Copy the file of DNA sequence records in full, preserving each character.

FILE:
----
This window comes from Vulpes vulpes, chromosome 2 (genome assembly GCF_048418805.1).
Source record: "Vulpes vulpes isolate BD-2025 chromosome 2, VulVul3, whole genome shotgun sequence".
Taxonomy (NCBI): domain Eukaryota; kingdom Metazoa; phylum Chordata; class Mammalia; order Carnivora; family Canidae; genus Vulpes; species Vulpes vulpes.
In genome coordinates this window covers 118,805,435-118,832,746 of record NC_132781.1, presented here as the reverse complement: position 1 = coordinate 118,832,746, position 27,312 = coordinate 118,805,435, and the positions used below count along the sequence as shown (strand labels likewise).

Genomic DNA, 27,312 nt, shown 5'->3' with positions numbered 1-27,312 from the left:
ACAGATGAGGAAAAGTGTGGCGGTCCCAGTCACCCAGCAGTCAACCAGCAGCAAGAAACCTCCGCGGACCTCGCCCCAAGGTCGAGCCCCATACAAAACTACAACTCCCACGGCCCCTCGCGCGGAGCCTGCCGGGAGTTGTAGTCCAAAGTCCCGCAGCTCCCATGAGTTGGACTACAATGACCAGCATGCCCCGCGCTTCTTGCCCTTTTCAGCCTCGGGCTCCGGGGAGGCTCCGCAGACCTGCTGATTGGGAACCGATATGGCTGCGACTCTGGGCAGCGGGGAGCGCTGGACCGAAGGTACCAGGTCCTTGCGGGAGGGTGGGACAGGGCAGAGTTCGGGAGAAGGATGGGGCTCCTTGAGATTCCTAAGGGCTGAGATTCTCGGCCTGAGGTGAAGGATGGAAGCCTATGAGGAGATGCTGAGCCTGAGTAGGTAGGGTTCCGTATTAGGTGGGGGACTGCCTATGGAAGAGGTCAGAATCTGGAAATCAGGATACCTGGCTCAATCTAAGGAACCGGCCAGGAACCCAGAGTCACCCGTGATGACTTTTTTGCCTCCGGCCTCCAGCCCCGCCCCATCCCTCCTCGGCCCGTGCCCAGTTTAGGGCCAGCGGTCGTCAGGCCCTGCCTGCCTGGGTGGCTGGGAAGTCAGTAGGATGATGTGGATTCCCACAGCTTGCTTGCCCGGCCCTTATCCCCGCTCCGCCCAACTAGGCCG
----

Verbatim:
This window comes from Vulpes vulpes, chromosome 2 (genome assembly GCF_048418805.1).
Source record: "Vulpes vulpes isolate BD-2025 chromosome 2, VulVul3, whole genome shotgun sequence".
Taxonomy (NCBI): domain Eukaryota; kingdom Metazoa; phylum Chordata; class Mammalia; order Carnivora; family Canidae; genus Vulpes; species Vulpes vulpes.
In genome coordinates this window covers 118,805,435-118,832,746 of record NC_132781.1, presented here as the reverse complement: position 1 = coordinate 118,832,746, position 27,312 = coordinate 118,805,435, and the positions used below count along the sequence as shown (strand labels likewise).

Genomic DNA, 27,312 nt, shown 5'->3' with positions numbered 1-27,312 from the left:
ACAGATGAGGAAAAGTGTGGCGGTCCCAGTCACCCAGCAGTCAACCAGCAGCAAGAAACCTCCGCGGACCTCGCCCCAAGGTCGAGCCCCATACAAAACTACAACTCCCACGGCCCCTCGCGCGGAGCCTGCCGGGAGTTGTAGTCCAAAGTCCCGCAGCTCCCATGAGTTGGACTACAATGACCAGCATGCCCCGCGCTTCTTGCCCTTTTCAGCCTCGGGCTCCGGGGAGGCTCCGCAGACCTGCTGATTGGGAACCGATATGGCTGCGACTCTGGGCAGCGGGGAGCGCTGGACCGAAGGTACCAGGTCCTTGCGGGAGGGTGGGACAGGGCAGAGTTCGGGAGAAGGATGGGGCTCCTTGAGATTCCTAAGGGCTGAGATTCTCGGCCTGAGGTGAAGGATGGAAGCCTATGAGGAGATGCTGAGCCTGAGTAGGTAGGGTTCCGTATTAGGTGGGGGACTGCCTATGGAAGAGGTCAGAATCTGGAAATCAGGATACCTGGCTCAATCTAAGGAACCGGCCAGGAACCCAGAGTCACCCGTGATGACTTTTTTGCCTCCGGCCTCCAGCCCCGCCCCATCCCTCCTCGGCCCGTGCCCAGTTTAGGGCCAGCGGTCGTCAGGCCCTGCCTGCCTGGGTGGCTGGGAAGTCAGTAGGATGATGTGGATTCCCACAGCTTGCTTGCCCGGCCCTTATCCCCGCTCCGCCCAACTAGGCCG